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Feller and Spahn 1948

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  • Feller and Spahn 1948

    The first World Series that I really watched was 1948, with the "politically incorrect" match-up of Cleveland INDIANS against the Boston BRAVES. Each team had a future Hall-of-Fame pitcher: Bob Feller for the Indians; Warren Spahn for the Braves.

    Both pitchers had served in combat in WWII, earning decorations for their service. Both pitchers had been 20-game winners the previous year -- Feller was 20-11 in 1947(the only 20-game winner in the AL that year) -- with 2.68 ERA (second-best in the AL) -- while Spahn had his first 20-win season in 1947 (his 21 wins were tied for second-best in the NL and Spahn's 2.33 ERA was the NL's best that year).

    In other ways, however, the pitchers were truly different. Feller was a true "phenom" who had accumulated 107 career wins by age 22 (before he joined the Navy early in 1942). Only 6 pitchers in MLB history had more wins by age 22, and all six of those pitchers played before 1901. Feller actually won 20 or more games in five successive seasons (24 in 1939, 27 in 1940, 25 in 1941, then -- after 4 years in the US Navy -- Bob won 26 in 1947 and 20 games in 1947.

    Spahn was only two years younger than Feller, but he didn't win his FIRST MLB game until 1946, when he was 25 years old.

    In 1948, both teams would win a pennant and meet in the World Series -- but neither of these great pitchers won 20 games in 1948. Feller was 19-15 for the year, while two teammates (Bob Lemon and rookie Gene Bearden) each won 20. Spahn was 15-12 in 1948, while teammate Johnny Sain led the NL with 24 wins.

    Neither pitcher was particulary effective in the World Series. Feller started and lost two games, with an ERA of 5.02. Spahn was slightly better (won 1 and lost 1, with 3.0 ERA) but Cleveland won the Series 4 games to 2.

    For Feller, this would be his only World Series appearance. His team won but he himself had a sub-par season. For the rest of his career, Feller would have only one more 20-win season (22-8 in 1951) but Warren Spahn was just getting started. Spahn would have another twelve 20-win seasons after 1948, and was the National League leader in wins for 8 of those seasons!

    Finally to the point of this thread: Like Feller, what other Hall-of-Fame pitcher(s} had a "disappointing" regular season in his only world series year? (Disappointing in the sense that he was not the "main man" in the team's drive to a league championship.)

    BTW: Later with the MILWAUKEE Braves, Spahn would have two more World Series appearances -- beating the Yankees in 1957 (4 games to 3) and then losing to the Yankees (4 games to 3) in 1958. Warren was a 20-game winner in both of those regular seasons: 21-11 in 1957 and 22-11 in 1958.
    Last edited by Appling; 02-26-2006, 03:26 PM.
    Luke

  • #2
    Why didn't Feller pitch in the 1954 World Series?
    Strikeouts are boring! Besides that, they're fascist. Throw some ground balls - it's more democratic.-Crash Davis

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    • #3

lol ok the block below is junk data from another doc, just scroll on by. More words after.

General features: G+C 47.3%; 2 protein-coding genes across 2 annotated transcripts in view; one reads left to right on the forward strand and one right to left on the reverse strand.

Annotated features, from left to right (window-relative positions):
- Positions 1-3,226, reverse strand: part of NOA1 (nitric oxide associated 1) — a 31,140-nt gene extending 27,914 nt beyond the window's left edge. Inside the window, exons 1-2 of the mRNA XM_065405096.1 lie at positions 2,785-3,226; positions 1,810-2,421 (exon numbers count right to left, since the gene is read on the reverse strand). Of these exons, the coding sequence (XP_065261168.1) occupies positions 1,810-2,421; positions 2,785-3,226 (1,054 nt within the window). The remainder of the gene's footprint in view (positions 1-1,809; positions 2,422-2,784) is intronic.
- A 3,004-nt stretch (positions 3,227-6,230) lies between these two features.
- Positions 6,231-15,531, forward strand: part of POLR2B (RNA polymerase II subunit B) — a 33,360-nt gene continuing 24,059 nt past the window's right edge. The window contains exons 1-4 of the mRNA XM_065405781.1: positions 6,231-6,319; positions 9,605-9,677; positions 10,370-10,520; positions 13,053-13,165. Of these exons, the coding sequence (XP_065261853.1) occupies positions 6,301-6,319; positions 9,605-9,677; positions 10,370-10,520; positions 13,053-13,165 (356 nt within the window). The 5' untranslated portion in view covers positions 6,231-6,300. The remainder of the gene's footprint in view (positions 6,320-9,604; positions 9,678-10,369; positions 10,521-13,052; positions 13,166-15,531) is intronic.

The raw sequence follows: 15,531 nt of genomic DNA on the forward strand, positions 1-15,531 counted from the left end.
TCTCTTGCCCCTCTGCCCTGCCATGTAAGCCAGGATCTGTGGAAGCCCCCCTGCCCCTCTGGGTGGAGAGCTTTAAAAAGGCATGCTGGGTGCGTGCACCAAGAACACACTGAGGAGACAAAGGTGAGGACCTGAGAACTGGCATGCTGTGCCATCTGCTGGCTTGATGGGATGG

Hall of Famer Eppa Rixey only made only one World Series in his career with the Phillies in 1915. He was only a spot starter in the regular season, pitching in 22 games and making 10 starts. He pitched 176.2 innings with a 115 ERA+ and an 11-12 record.

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      • #4
        Originally posted by Honus Wagner Rules
        Why didn't Feller pitch in the 1954 World Series?
        Al Lopez didn't trust his pitching.

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        • #5
          Originally posted by Appling

          Neither pitcher was particulary effective in the World Series. Feller started and lost two games, with an ERA of 5.02. Spahn was slightly better (won 1 and lost 1, with 3.0 ERA) but Cleveland won the Series 4 games to 2.

          .
          I don't agree with this. Feller pitched a two hitter and gave up one run in game one. Feller did have a lousy appearance in game five though. Spahn wasn't very effective in his starts but had an excellent relief appearance in game five, which was a must win game for the Braves.

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          • #6
            Originally posted by Honus Wagner Rules
            Why didn't Feller pitch in the 1954 World Series?
            Lemon, Wynn, and Garcia and the Giants.
            Baseball articles you might not like but should read.

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            • #7
              Pedro Martinez with the Red Sox in 2004. It wasn't a good season in his standards but respectable. He wasn't the top dog anymore as the honor went to Curt Schilling.
              "I was pitching one day when my glasses clouded up on me. I took them off to polish them. When I looked up to the plate, I saw Jimmie Foxx. The sight of him terrified me so much that I haven't been able to wear glasses since." - Left Gomez

              "(Lou) Gehrig never learned that a ballplayer couldn't be good every day." - Hank Gowdy

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              • #8
                Nolan Ryan 1969?

                I don't know if you can consider it dissapointing though. His career was just getting started and he only started 10 games that year.
                My top 10 players:

                1. Babe Ruth
                2. Barry Bonds
                3. Ty Cobb
                4. Ted Williams
                5. Willie Mays
                6. Alex Rodriguez
                7. Hank Aaron
                8. Honus Wagner
                9. Lou Gehrig
                10. Mickey Mantle

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                • #9
                  Originally posted by Honus Wagner Rules
                  Why didn't Feller pitch in the 1954 World Series?
                  "Better to have pitched and lost, than never to have pitched at all." (slight parphrase of well-known saying)